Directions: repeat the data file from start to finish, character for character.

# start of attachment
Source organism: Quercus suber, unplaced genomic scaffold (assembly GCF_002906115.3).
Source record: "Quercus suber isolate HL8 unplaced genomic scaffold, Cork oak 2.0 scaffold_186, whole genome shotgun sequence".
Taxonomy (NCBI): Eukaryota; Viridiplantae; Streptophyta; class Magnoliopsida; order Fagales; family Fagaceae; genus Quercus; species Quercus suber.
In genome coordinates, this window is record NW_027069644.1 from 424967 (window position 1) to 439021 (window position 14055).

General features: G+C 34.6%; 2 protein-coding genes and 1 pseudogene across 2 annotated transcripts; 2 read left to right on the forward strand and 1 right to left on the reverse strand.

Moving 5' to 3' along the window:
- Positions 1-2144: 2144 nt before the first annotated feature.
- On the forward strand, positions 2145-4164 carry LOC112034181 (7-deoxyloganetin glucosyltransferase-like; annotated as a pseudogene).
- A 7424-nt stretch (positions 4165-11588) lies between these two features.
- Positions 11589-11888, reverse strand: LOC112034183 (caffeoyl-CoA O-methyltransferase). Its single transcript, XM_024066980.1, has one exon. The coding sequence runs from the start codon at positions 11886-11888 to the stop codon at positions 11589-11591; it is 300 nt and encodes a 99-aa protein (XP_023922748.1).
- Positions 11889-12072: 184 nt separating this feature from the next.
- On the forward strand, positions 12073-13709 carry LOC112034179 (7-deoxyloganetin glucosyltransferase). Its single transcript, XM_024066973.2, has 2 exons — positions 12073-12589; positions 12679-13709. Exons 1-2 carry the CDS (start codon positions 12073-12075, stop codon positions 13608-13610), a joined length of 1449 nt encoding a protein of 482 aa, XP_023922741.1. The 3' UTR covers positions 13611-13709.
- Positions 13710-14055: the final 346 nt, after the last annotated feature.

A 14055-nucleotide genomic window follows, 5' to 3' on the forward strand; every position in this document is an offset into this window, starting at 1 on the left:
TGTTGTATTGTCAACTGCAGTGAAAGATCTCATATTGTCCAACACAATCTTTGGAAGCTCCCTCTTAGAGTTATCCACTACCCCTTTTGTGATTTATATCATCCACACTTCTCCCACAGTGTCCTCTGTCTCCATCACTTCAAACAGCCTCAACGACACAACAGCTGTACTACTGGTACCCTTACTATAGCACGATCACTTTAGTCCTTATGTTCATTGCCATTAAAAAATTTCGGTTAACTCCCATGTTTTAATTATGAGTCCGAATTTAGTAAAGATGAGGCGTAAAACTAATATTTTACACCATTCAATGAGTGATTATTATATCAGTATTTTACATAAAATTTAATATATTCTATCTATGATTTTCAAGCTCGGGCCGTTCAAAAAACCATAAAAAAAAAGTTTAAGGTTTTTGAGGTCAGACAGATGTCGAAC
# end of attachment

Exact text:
Source organism: Quercus suber, unplaced genomic scaffold (assembly GCF_002906115.3).
Source record: "Quercus suber isolate HL8 unplaced genomic scaffold, Cork oak 2.0 scaffold_186, whole genome shotgun sequence".
Taxonomy (NCBI): Eukaryota; Viridiplantae; Streptophyta; class Magnoliopsida; order Fagales; family Fagaceae; genus Quercus; species Quercus suber.
In genome coordinates, this window is record NW_027069644.1 from 424967 (window position 1) to 439021 (window position 14055).

General features: G+C 34.6%; 2 protein-coding genes and 1 pseudogene across 2 annotated transcripts; 2 read left to right on the forward strand and 1 right to left on the reverse strand.

Moving 5' to 3' along the window:
- Positions 1-2144: 2144 nt before the first annotated feature.
- On the forward strand, positions 2145-4164 carry LOC112034181 (7-deoxyloganetin glucosyltransferase-like; annotated as a pseudogene).
- A 7424-nt stretch (positions 4165-11588) lies between these two features.
- Positions 11589-11888, reverse strand: LOC112034183 (caffeoyl-CoA O-methyltransferase). Its single transcript, XM_024066980.1, has one exon. The coding sequence runs from the start codon at positions 11886-11888 to the stop codon at positions 11589-11591; it is 300 nt and encodes a 99-aa protein (XP_023922748.1).
- Positions 11889-12072: 184 nt separating this feature from the next.
- On the forward strand, positions 12073-13709 carry LOC112034179 (7-deoxyloganetin glucosyltransferase). Its single transcript, XM_024066973.2, has 2 exons — positions 12073-12589; positions 12679-13709. Exons 1-2 carry the CDS (start codon positions 12073-12075, stop codon positions 13608-13610), a joined length of 1449 nt encoding a protein of 482 aa, XP_023922741.1. The 3' UTR covers positions 13611-13709.
- Positions 13710-14055: the final 346 nt, after the last annotated feature.

A 14055-nucleotide genomic window follows, 5' to 3' on the forward strand; every position in this document is an offset into this window, starting at 1 on the left:
TGTTGTATTGTCAACTGCAGTGAAAGATCTCATATTGTCCAACACAATCTTTGGAAGCTCCCTCTTAGAGTTATCCACTACCCCTTTTGTGATTTATATCATCCACACTTCTCCCACAGTGTCCTCTGTCTCCATCACTTCAAACAGCCTCAACGACACAACAGCTGTACTACTGGTACCCTTACTATAGCACGATCACTTTAGTCCTTATGTTCATTGCCATTAAAAAATTTCGGTTAACTCCCATGTTTTAATTATGAGTCCGAATTTAGTAAAGATGAGGCGTAAAACTAATATTTTACACCATTCAATGAGTGATTATTATATCAGTATTTTACATAAAATTTAATATATTCTATCTATGATTTTCAAGCTCGGGCCGTTCAAAAAACCATAAAAAAAAAGTTTAAGGTTTTTGAGGTCAGACAGATGTCGAAC